Along with the house and the car, a growing number of us are bequeathing their internet passwords in our wills
Along with the house and the car, a growing number of us are bequeathing their internet passwords in our wills.
Growing numbers of people are leaving their internet passwords and codes in their wills so that loved ones can access a share of Britain’s £2.3billion digital inheritance.
Logging on to collect your inheritance is set to become a common occurence as a study finds many people have valuable films, video and music stored in networks such as Hotmail, Facebook and Flickr.
‘With more photos, books, music and so on being stored online and in digital format, the question of what happens to these when people are gone becomes more important every day,’ says Matthew Strain, partner at London law firm Strain Keville.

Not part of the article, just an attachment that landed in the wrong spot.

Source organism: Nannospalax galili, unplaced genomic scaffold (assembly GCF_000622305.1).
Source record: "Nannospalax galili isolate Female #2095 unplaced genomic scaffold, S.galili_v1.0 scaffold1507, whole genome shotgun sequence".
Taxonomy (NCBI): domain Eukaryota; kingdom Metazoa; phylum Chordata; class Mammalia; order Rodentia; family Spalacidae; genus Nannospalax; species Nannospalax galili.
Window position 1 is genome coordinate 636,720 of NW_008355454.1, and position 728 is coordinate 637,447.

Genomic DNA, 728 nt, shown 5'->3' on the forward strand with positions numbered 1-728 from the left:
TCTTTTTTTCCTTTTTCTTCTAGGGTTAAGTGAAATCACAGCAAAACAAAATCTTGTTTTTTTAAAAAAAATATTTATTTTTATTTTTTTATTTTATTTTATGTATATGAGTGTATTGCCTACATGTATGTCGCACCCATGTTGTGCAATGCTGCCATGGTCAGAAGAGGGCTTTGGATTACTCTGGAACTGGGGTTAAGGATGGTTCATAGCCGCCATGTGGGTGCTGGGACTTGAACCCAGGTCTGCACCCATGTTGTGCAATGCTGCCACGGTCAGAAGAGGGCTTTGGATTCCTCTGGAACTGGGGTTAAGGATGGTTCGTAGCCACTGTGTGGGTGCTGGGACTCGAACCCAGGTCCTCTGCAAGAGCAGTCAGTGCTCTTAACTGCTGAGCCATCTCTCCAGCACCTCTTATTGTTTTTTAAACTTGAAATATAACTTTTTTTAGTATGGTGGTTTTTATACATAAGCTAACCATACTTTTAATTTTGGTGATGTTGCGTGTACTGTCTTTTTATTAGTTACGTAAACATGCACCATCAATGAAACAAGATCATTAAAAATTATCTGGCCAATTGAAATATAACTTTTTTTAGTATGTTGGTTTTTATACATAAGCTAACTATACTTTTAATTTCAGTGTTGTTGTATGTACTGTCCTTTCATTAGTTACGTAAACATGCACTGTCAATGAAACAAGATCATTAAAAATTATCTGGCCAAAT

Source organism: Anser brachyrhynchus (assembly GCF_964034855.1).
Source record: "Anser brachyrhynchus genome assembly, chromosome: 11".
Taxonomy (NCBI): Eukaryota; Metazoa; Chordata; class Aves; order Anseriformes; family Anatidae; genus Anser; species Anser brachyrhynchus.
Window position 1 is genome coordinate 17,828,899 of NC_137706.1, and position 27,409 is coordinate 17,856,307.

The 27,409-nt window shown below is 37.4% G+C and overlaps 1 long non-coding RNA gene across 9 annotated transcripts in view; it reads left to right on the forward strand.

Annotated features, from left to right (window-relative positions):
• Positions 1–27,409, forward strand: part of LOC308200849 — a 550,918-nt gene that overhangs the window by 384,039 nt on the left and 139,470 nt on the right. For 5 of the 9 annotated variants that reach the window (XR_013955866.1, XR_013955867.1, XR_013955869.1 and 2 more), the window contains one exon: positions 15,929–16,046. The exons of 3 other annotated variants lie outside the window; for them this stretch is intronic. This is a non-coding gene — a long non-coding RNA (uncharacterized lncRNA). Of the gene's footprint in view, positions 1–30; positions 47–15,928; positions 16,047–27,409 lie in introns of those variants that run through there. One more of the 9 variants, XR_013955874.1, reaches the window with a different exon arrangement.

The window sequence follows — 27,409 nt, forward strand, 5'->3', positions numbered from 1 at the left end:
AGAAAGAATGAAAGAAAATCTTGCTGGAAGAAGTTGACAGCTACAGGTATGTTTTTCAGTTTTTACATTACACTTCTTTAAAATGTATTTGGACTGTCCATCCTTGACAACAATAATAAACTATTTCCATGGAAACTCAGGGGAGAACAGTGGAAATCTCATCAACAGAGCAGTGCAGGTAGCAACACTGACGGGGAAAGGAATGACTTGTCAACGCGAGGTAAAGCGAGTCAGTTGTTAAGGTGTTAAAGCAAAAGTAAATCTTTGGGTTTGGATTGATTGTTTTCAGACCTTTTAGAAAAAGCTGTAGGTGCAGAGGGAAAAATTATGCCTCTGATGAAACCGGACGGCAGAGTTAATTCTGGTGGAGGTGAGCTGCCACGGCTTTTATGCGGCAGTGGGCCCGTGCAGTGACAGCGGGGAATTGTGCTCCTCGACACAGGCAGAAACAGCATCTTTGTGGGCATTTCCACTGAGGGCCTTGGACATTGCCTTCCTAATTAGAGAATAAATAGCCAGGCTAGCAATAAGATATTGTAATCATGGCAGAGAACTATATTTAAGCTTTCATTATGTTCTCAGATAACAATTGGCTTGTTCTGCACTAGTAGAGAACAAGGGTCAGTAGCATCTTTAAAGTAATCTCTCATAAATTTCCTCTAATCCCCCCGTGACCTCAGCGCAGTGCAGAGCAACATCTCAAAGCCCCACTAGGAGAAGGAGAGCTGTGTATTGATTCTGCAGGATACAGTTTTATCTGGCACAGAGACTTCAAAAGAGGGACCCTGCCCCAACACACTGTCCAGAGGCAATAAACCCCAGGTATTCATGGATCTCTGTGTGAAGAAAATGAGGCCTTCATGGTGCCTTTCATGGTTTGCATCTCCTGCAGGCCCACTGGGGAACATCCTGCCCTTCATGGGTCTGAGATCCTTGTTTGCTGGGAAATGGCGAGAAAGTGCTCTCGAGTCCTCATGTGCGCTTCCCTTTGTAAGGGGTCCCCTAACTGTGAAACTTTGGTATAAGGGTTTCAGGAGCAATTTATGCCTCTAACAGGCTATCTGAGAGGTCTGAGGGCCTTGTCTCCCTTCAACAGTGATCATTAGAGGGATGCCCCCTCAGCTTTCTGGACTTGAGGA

‘Online possessions – from digital photos and videos to music and apps – have monetary and emotional value to their owners, and potentially their loved ones,’ he says.
A poll of 2,000 adults found 25 per cent had more than £200 worth of digital assets stored online. Nearly 33 per cent consider the sum valuable enough to pass on to relatives and 11 per cent have already put internet passwords in their wills.
The study suggests that almost 10 per cent of us hoard thousands of emails and photos online. By 2020, a quarter of us are expected to keep our photo collction online a third of us will store all of our music online.